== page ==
Hands Across The Globe

A figurative painting of a pig-deer or babirusa and hand stencil from one of the caves in Sulawesi, Indonesia. (Maxime Aubert)
A figurative painting of a pig-deer or babirusa and hand stencil from one of the caves in Sulawesi, Indonesia. (Maxime Aubert)

Are hand stencils, older than 40,000 years in Sulawesi, the visual relic of Humans’ journey out of Africa?

A paper published in Nature today (Aubert et al. 2014) reveals U-Th dates on calcite deposits formed over painted hand stencils and shows the stencils are older than 39,900 years old along with figurative art that is older than 35,400 years old. U-Th dating of calcite is the same method we have used to show that red panted ‘disks’ in Spain at El Castillo cave were older than 40,800 years. Hand stencils in close association with the red disks were dated to older than 37,300 years, but we think they were probably made at the same time as the red disks (see Pike et al. 2012, Science).

The Panel of Hands in El Castillo cave in Cantabria northern Spain (Joao Zilhao)
The Panel of Hands in El Castillo cave in Cantabria northern Spain (Joao Zilhao)

So here we have a phenomenon of people decorating caves, notably with hand stencils, appearing more than 10,000km apart, and at least as early as the arrival of modern humans in Europe and probably also in Sulawesi even though the earliest dating evidence so far for humans there is 35,248±420 cal BP. How do we explain the appearance of such similar painted imagery at such an early age, geographically so far apart?

One possibility is that cave painting was an independent innovation in both regions.  Hand stencils are common motifs in cave and rock shelter paintings in many regions worldwide and periods and cultures that are only very remotely connected. Contrast the ‘Cave of Hands’ in Argentina which has hundreds of hand stencils dating to less than 13,000 years ago, with those in Europe, SE Asia, and Australia, some older than 40,000 years. Conceivably even the development of figurative painting may be an independent innovation, linked- as suggested by my collaborator Prof. Paul Pettitt – to the realization that a hand held against a cave and painted over, produces a figurative stencil (i.e. the hand, or the most useful ‘tool’) rather than a completely abstract shape.

The alternative explanation, and the one preferred by Aubert et al., is that the tradition of painting caves developed elsewhere, possibly in Africa, or somewhere along the route ‘out of Africa’, from where it spread with the dispersal of modern humans. In which case, we should find earlier cases of cave painting or its precursor, not in Europe or in SE Asia, but somewhere between the two.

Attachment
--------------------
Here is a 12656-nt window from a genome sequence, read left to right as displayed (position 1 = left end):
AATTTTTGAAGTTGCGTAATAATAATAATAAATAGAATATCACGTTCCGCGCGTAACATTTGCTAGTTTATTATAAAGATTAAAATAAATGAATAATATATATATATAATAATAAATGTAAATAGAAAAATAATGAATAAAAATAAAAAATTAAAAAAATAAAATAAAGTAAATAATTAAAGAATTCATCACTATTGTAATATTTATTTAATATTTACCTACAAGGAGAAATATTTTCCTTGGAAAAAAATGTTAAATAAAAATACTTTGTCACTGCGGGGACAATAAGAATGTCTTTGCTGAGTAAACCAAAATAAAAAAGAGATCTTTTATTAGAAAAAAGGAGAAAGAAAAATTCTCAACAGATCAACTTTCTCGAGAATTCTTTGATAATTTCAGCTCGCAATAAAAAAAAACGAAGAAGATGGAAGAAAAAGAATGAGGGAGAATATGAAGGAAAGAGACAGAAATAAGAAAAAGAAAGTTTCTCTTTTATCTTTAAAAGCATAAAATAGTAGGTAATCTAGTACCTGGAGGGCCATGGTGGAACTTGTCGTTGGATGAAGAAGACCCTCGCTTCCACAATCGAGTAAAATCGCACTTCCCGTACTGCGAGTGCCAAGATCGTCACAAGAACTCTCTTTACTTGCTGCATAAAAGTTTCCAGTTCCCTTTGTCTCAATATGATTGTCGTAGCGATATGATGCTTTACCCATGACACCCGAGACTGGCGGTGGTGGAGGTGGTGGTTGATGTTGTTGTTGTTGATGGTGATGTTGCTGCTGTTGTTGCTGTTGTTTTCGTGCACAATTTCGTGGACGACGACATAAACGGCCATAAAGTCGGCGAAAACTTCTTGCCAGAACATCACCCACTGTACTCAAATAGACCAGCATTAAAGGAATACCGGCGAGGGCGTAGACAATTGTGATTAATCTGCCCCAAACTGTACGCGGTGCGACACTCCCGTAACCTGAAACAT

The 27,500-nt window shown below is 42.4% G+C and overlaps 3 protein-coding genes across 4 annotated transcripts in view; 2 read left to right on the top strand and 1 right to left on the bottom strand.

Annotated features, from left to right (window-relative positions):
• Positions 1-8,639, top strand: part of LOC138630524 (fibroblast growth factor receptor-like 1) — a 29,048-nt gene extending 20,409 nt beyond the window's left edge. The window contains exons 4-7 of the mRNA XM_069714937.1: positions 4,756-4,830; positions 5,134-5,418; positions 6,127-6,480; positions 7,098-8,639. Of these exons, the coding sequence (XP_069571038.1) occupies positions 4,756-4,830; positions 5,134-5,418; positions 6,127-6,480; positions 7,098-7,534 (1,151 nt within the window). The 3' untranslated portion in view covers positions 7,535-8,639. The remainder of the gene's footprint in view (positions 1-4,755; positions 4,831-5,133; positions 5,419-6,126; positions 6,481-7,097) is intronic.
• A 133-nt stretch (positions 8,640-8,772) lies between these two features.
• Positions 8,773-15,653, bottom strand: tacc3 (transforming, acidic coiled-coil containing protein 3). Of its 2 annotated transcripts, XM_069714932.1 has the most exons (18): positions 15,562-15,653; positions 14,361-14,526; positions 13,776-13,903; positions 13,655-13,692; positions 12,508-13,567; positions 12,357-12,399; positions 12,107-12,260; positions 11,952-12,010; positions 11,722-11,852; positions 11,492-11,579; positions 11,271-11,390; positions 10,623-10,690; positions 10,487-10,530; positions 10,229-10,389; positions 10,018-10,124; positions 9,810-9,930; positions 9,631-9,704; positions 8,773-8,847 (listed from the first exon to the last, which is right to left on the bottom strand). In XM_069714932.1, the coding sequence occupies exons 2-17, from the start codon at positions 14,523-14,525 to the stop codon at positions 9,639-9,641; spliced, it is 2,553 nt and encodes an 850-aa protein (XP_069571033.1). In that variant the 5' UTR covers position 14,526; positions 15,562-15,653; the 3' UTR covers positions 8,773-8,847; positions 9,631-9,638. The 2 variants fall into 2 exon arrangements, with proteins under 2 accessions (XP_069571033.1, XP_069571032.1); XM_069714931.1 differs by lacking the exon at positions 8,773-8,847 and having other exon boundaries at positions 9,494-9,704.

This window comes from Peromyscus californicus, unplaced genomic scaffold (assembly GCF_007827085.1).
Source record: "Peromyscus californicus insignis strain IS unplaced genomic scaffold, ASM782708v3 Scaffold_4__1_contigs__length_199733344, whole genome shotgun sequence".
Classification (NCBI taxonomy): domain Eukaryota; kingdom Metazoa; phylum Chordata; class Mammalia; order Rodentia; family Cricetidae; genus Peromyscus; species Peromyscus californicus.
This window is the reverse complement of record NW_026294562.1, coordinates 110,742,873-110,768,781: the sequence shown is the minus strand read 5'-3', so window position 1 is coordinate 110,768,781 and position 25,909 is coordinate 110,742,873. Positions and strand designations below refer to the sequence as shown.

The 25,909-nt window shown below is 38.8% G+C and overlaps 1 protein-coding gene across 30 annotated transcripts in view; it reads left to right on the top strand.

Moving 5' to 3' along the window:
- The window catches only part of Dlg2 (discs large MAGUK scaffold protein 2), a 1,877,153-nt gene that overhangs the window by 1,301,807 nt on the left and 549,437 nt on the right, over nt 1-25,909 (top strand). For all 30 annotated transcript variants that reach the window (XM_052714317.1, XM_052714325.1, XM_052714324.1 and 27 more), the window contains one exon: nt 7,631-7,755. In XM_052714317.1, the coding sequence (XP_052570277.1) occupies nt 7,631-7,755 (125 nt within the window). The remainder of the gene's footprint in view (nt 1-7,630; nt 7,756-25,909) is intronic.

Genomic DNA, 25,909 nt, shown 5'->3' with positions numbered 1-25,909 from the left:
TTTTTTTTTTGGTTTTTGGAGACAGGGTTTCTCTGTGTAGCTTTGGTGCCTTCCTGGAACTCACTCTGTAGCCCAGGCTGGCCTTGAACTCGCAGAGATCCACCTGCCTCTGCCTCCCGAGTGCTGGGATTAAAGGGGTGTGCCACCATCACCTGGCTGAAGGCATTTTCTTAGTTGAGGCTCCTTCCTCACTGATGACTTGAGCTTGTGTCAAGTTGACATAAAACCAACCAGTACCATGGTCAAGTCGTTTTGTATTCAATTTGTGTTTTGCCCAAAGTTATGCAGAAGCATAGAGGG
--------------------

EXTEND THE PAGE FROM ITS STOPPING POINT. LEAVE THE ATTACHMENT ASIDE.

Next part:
This is certainly a testable hypothesis, and the race surely is now on to find it, though the difficulty is that because we are dating calcite deposits, mostly the ones that formed on top of paintings, we usually only have minimum ages for the art. We may have already found the oldest art, but not the oldest piece of calcite. Or conversely, the calcite we have so far dated is many thousands (or even tens of thousands) of years younger than the art.

So to be scientifically rigorous, with minimum ages we must not be too quick to fall back on our preconceived expectations – even if these are based on undated but ‘in sequence’ (i.e. stratigraphically ordered) archaeological evidence. These various artworks are certainly 40,000 years old, which neatly fits with current models of ‘art making’ modern human dispersals out of Africa (say 60,000 years ago), but the art could be 50,000 years old, 80,000 years old, or whatever. This is the first time we have been able to be reliably date it; we are breaking new ground here. And if we thought the dating evidence was now overwhelming, I suspect both teams would have stopped taking samples, which we haven’t.

Aubert’s et al. evidence has forced a very significant reappraisal of some existing models of the origins of cave art, and does challenge the notion of a single European origin for cave art (though with minimum ages this will remain difficult to ‘prove’), but there are still many more samples to date. We should remain open to the unexpected. Not only because we have a new way of dating cave art, but also because – as Aubert and colleagues have so clearly demonstrated – in order to test some of these age-old hypotheses, we Europeans might now need to stop looking in our own backyards.

To read more: